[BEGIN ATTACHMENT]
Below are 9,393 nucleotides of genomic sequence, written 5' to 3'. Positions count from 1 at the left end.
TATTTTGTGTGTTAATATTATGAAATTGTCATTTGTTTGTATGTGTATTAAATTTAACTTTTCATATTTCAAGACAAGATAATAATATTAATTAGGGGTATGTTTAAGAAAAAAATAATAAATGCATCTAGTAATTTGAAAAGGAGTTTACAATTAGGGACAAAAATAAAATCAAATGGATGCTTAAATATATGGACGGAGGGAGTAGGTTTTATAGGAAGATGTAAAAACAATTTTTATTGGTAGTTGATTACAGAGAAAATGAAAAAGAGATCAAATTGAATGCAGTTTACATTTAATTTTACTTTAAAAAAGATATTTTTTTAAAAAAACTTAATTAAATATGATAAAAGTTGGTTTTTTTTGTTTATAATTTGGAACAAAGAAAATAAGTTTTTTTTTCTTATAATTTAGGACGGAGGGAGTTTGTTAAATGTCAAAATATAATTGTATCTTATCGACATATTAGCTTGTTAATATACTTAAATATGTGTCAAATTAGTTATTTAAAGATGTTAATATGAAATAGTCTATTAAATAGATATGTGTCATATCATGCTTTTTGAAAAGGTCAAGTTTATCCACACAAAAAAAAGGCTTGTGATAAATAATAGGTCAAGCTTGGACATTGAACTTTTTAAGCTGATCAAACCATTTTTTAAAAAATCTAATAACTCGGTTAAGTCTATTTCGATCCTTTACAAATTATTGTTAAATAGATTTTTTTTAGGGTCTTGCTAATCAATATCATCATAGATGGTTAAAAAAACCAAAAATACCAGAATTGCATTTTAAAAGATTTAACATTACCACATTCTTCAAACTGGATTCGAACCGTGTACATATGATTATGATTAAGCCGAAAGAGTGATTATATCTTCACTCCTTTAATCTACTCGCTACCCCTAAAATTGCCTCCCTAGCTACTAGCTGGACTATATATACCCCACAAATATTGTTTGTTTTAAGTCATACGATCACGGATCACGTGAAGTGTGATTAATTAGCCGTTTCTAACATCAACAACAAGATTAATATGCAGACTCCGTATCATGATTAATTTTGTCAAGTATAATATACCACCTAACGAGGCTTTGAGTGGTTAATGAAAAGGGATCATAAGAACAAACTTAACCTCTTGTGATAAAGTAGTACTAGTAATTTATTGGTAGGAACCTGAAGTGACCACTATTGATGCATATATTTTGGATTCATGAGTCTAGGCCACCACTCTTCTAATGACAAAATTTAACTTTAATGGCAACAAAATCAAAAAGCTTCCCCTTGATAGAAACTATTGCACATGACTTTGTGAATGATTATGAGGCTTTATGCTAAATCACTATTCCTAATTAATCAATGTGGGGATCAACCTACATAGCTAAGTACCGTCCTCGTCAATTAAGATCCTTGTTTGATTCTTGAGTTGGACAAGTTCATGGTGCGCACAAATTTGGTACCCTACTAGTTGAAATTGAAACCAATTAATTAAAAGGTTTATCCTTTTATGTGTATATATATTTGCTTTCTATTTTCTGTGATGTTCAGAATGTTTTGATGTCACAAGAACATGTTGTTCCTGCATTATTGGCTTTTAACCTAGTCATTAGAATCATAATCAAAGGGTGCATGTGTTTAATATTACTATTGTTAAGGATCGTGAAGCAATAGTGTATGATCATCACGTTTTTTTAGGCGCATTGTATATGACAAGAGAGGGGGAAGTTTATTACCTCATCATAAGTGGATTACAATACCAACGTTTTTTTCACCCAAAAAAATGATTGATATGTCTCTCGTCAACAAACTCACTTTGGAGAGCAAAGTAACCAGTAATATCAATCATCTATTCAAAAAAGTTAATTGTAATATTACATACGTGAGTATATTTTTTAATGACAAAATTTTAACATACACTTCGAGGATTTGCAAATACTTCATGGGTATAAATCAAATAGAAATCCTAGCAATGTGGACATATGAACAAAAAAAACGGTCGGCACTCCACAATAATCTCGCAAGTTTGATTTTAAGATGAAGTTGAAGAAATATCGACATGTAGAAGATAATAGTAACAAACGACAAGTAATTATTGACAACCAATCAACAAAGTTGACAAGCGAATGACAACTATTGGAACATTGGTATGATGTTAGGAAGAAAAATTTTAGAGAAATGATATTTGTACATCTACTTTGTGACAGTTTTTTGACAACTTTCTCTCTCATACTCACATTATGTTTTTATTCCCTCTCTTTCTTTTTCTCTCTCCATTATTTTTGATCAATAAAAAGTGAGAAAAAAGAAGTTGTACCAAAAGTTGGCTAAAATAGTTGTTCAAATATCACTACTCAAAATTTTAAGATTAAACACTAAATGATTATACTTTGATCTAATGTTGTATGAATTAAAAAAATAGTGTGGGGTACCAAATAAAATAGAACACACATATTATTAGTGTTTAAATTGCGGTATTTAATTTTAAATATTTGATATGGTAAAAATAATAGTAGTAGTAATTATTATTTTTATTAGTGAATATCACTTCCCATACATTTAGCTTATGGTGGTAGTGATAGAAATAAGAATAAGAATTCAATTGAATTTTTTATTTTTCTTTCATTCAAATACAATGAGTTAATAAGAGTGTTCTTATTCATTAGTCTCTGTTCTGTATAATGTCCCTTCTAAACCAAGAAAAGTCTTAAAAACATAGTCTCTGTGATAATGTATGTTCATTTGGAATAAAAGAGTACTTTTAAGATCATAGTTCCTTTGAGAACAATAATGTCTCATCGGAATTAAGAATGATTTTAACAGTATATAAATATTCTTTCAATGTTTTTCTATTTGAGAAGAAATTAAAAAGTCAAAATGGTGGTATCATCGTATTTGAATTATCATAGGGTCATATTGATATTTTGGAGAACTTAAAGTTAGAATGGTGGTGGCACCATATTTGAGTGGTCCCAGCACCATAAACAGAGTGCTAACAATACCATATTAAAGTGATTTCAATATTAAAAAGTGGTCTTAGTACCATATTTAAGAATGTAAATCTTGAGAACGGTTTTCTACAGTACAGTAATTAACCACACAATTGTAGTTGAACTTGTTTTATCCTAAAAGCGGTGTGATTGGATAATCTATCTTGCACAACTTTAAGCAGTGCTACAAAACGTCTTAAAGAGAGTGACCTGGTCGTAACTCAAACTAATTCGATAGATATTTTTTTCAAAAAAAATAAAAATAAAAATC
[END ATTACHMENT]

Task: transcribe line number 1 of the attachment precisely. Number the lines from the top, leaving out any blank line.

Below are 9,393 nucleotides of genomic sequence, written 5' to 3'. Positions count from 1 at the left end.